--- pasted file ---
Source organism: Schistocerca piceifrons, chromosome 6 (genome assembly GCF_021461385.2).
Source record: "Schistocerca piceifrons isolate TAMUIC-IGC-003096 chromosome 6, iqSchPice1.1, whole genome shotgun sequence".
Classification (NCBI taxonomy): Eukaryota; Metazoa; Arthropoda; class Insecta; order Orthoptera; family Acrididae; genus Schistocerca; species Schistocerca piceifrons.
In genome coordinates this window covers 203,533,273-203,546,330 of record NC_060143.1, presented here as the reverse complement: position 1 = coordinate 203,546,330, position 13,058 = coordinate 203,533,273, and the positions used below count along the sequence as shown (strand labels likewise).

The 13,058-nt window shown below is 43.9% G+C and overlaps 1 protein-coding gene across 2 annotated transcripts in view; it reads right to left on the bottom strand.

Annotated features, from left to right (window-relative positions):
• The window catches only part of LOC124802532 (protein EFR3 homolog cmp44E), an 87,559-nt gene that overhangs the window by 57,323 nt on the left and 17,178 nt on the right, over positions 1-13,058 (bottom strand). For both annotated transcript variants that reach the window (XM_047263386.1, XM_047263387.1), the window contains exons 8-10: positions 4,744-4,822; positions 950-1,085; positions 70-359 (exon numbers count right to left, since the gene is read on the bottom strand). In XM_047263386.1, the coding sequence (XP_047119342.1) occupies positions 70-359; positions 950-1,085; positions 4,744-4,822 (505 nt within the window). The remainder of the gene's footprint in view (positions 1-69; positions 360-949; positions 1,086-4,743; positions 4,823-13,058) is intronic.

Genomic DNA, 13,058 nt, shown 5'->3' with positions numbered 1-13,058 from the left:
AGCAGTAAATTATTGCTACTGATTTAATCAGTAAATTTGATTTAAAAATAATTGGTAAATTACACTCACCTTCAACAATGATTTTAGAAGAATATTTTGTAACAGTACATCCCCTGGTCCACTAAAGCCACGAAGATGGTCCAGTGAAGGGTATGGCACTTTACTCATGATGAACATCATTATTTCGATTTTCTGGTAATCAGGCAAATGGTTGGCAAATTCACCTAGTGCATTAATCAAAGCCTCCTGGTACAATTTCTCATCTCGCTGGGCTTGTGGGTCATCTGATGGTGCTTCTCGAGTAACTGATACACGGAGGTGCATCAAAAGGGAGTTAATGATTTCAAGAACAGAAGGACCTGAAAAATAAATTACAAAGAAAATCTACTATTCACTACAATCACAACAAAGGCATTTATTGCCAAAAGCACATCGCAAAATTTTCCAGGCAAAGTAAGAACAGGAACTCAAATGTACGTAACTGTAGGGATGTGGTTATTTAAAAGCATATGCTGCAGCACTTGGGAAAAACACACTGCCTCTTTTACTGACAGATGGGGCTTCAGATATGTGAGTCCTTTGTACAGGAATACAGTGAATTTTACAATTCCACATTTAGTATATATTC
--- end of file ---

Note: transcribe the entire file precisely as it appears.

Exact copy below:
Source organism: Schistocerca piceifrons, chromosome 6 (genome assembly GCF_021461385.2).
Source record: "Schistocerca piceifrons isolate TAMUIC-IGC-003096 chromosome 6, iqSchPice1.1, whole genome shotgun sequence".
Classification (NCBI taxonomy): Eukaryota; Metazoa; Arthropoda; class Insecta; order Orthoptera; family Acrididae; genus Schistocerca; species Schistocerca piceifrons.
In genome coordinates this window covers 203,533,273-203,546,330 of record NC_060143.1, presented here as the reverse complement: position 1 = coordinate 203,546,330, position 13,058 = coordinate 203,533,273, and the positions used below count along the sequence as shown (strand labels likewise).

The 13,058-nt window shown below is 43.9% G+C and overlaps 1 protein-coding gene across 2 annotated transcripts in view; it reads right to left on the bottom strand.

Annotated features, from left to right (window-relative positions):
• The window catches only part of LOC124802532 (protein EFR3 homolog cmp44E), an 87,559-nt gene that overhangs the window by 57,323 nt on the left and 17,178 nt on the right, over positions 1-13,058 (bottom strand). For both annotated transcript variants that reach the window (XM_047263386.1, XM_047263387.1), the window contains exons 8-10: positions 4,744-4,822; positions 950-1,085; positions 70-359 (exon numbers count right to left, since the gene is read on the bottom strand). In XM_047263386.1, the coding sequence (XP_047119342.1) occupies positions 70-359; positions 950-1,085; positions 4,744-4,822 (505 nt within the window). The remainder of the gene's footprint in view (positions 1-69; positions 360-949; positions 1,086-4,743; positions 4,823-13,058) is intronic.

Genomic DNA, 13,058 nt, shown 5'->3' with positions numbered 1-13,058 from the left:
AGCAGTAAATTATTGCTACTGATTTAATCAGTAAATTTGATTTAAAAATAATTGGTAAATTACACTCACCTTCAACAATGATTTTAGAAGAATATTTTGTAACAGTACATCCCCTGGTCCACTAAAGCCACGAAGATGGTCCAGTGAAGGGTATGGCACTTTACTCATGATGAACATCATTATTTCGATTTTCTGGTAATCAGGCAAATGGTTGGCAAATTCACCTAGTGCATTAATCAAAGCCTCCTGGTACAATTTCTCATCTCGCTGGGCTTGTGGGTCATCTGATGGTGCTTCTCGAGTAACTGATACACGGAGGTGCATCAAAAGGGAGTTAATGATTTCAAGAACAGAAGGACCTGAAAAATAAATTACAAAGAAAATCTACTATTCACTACAATCACAACAAAGGCATTTATTGCCAAAAGCACATCGCAAAATTTTCCAGGCAAAGTAAGAACAGGAACTCAAATGTACGTAACTGTAGGGATGTGGTTATTTAAAAGCATATGCTGCAGCACTTGGGAAAAACACACTGCCTCTTTTACTGACAGATGGGGCTTCAGATATGTGAGTCCTTTGTACAGGAATACAGTGAATTTTACAATTCCACATTTAGTATATATTC